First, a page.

Written evidence A1 (PHO06)

Public Administration and Constitutional Affairs Committee

Parliamentary and Health Service Ombudsman Scrutiny 2020-21 inquiry



This is our fourth PACAC submission regarding PHSO handling of a (2016) NHS related complaint.




Summary of Concerns

Eating Disorder treatment will never be effective whilst cooccurring conditions such as autism and food allergies, are not accommodated. As someone with a relevant professional background I was horrified to discover the extent of authority bias the PHSO demonstrated in favour of the NHS during its 2017-2019 investigation; and the true degree to which our family were victimised by NHS staff in connection with the concerns we had dared to raise during our daughters eating disorder treatment.

  1. The 2019 PHSO report unfairly criticised us as a family but found no fault with NHS staff who had:

a)      Offered no specialist eating disorder therapeutic support in 10 weeks community treatment

b)     Made unlawful ‘best interest’ decisions for our daughter, an adult with capacity, who was not subject to any treatment under the Mental Health Act (MHA) or through any guardianship order

c)      Ignored the professional opinions of two NHS doctors: an A&E doctor who examined our daughter and saw no reason to admit her to a medical ward, and a Consultant Cardiologist who confirmed to her GP that an ECG result at his surgery was not a cause for concern

d)     Surreptitiously arranged her admission to an acute ward (just 10 weeks after a questionable eating disorder diagnosis) by means of unethical pharmacological manipulation and psychological coercive control, unfair trickery, physical entrapment on a locked ward, and by using the visual threat of MHA detainment to raise her anxiety and put her under pressure to ‘consent’ to immediate inpatient treatment they knew she did not want (or arguably, even need)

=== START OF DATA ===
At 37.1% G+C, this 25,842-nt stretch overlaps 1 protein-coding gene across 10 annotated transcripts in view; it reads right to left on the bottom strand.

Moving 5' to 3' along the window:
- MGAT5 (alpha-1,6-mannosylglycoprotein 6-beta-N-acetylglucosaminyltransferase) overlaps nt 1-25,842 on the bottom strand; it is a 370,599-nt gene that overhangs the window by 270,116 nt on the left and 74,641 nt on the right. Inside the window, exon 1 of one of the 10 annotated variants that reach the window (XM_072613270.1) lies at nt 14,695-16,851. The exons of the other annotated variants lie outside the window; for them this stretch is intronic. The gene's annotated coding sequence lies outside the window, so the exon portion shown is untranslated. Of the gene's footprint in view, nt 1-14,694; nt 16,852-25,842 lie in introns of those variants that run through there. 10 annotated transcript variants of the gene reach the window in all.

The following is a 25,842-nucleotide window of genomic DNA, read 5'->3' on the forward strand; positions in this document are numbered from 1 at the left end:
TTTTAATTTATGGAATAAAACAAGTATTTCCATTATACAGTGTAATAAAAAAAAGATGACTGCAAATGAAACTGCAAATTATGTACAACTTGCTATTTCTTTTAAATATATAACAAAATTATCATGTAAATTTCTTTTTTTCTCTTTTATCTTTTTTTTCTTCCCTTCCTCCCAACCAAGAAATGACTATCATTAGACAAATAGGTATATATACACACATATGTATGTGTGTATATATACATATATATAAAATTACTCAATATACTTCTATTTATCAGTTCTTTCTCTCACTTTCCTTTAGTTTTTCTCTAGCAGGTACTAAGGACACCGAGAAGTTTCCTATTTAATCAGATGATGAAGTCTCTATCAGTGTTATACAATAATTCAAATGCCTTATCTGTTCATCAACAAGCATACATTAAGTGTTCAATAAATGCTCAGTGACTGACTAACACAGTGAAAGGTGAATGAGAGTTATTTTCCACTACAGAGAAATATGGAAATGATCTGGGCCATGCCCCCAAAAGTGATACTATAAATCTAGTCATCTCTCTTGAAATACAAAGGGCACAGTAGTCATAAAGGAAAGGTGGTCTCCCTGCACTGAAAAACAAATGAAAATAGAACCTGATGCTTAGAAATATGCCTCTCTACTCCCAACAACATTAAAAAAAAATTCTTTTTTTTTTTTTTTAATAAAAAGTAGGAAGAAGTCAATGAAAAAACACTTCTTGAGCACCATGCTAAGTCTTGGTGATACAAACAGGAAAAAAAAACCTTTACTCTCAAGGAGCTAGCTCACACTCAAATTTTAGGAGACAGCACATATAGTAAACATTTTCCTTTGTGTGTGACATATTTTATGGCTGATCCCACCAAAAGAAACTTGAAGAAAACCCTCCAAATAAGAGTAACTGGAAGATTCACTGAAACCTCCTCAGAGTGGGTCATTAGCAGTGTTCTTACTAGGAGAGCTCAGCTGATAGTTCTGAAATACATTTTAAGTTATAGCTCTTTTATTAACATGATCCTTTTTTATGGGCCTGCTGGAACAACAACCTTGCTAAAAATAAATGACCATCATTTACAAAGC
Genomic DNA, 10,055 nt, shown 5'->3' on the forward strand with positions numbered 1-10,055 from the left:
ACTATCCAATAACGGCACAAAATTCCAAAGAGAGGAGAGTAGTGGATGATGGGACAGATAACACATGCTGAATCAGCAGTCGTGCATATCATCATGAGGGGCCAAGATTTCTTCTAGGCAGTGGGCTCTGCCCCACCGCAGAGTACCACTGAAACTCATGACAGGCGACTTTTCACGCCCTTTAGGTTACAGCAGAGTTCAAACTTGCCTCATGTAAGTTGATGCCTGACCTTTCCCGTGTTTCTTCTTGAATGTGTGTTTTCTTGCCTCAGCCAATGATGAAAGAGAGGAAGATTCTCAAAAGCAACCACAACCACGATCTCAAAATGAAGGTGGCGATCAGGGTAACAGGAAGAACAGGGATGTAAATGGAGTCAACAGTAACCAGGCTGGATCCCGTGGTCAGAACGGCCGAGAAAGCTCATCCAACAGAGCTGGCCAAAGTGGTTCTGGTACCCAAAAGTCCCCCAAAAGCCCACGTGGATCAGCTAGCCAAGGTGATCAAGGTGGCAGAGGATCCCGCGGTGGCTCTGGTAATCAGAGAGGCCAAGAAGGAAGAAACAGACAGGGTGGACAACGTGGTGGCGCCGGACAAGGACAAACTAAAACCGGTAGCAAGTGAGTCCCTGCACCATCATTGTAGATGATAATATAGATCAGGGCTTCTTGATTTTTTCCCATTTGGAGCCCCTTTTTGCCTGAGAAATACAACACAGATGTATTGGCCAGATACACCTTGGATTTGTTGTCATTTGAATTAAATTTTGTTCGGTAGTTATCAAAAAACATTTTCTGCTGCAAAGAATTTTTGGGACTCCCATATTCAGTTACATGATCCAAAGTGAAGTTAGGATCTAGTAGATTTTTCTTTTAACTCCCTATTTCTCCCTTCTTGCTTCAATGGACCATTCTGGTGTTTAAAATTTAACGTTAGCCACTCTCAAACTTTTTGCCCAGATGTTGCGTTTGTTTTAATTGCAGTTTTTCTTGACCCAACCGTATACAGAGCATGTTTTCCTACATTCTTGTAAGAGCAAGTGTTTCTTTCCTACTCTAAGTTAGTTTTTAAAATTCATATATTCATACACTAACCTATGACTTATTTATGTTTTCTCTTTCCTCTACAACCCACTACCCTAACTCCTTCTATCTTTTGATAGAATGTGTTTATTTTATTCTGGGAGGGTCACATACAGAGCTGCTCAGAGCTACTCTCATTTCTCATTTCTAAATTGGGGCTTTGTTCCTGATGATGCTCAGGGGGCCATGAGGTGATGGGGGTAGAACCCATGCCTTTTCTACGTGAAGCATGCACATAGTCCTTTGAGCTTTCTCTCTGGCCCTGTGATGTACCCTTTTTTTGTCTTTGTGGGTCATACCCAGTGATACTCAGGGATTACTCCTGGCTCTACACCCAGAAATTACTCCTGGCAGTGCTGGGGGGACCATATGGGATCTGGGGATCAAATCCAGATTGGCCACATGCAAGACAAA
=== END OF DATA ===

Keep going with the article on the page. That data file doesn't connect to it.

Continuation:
e)      Put an unlawful plan in place to detain her under s5 MHA if she did not agree to immediate admission at the outpatient appointment on a locked ward even though there was no clinical evidence that the Trusts care pathway criteria for inpatient treatment (BMI <13 or medically unstable) was met, and this plan would involve two hospital transitions for an autistic person

f)       Put her under unnegotiable and medically unnecessary 1:1, 24/7 agency RMN observation for 12 days following her unexpected admission to a gastroenterology ward for daily ECG’s though she has no history of self-harm or violence

g)     Failed to adhere to the documented admission plan for daily ECGs (the alleged reason for the admission under a gastroenterologist) despite her subsequent (unprecedented) inpatient treatment weight loss (1.6kg) which caused medical instability for the first time and put her at high risk (as documented in their own records) of sudden heart seizure or death

h)     Failed to accommodate her lifelong (NHS Consultant Immunologist diagnosed) food allergies (at either hospital) causing us worry, inconvenience, and expense through having to have to purchase and provide all the allergen free food items she required throughout her 15-week inpatient treatment (until she felt safe enough to self-discharge herself without being sectioned)

i)       Denied our daughter, an informal patient, the right to family life by refusing to give her permission to spend over 4 days on a UK family holiday with us even though she was medically stable and her BMI>18

j)       Created false paper trails to imply our daughter was at medical risk, that she was consuming known allergens without ill effect, that we were being unreasonable as a family, and to try to deflect responsibility for unethical and medically unnecessary decisions onto other professionals.

k)     Penalised her (refused to allow her to join the once a day group walk in the grounds of the hospital, expelled her from the jam making group, and by moving her from the self servetable to a higher observation table) because she had refused to eat halloumi cheese (a known allergen that RMNs told her she must eat because it was not dairy produce even though it was not on her menu plan) in a burger at an external BBQ; and (to avoid confrontation with staff) she had removed and tried to hide the cheese (before being seen and reported by another patient).


  1. PHSO Failure to Apply Relevant Standards – Evidence of PHSO Conscious Bias in investigation

It was particularly noteworthy that the PHSO and Clinical Advisor failed to apply the clinical and professional standards in place in 2016. The failure to do so strategically concealed the existence of the widespread NHS fault that has caused our family to suffer so much ongoing distress and injustice

For example, none of the following clinical standards were applied:

a)      The NHS Constitution explicitly emphasises the right of individuals to be involved in treatment plans and decisions and the right of individuals to refuse recommended NHS treatment:


You have the right to be involved in planning and making decisions about your health and care with your care provider or providers…

You have the right to accept or refuse treatment that is offered to you, and not to be given any physical examination or treatment unless you have given valid consent…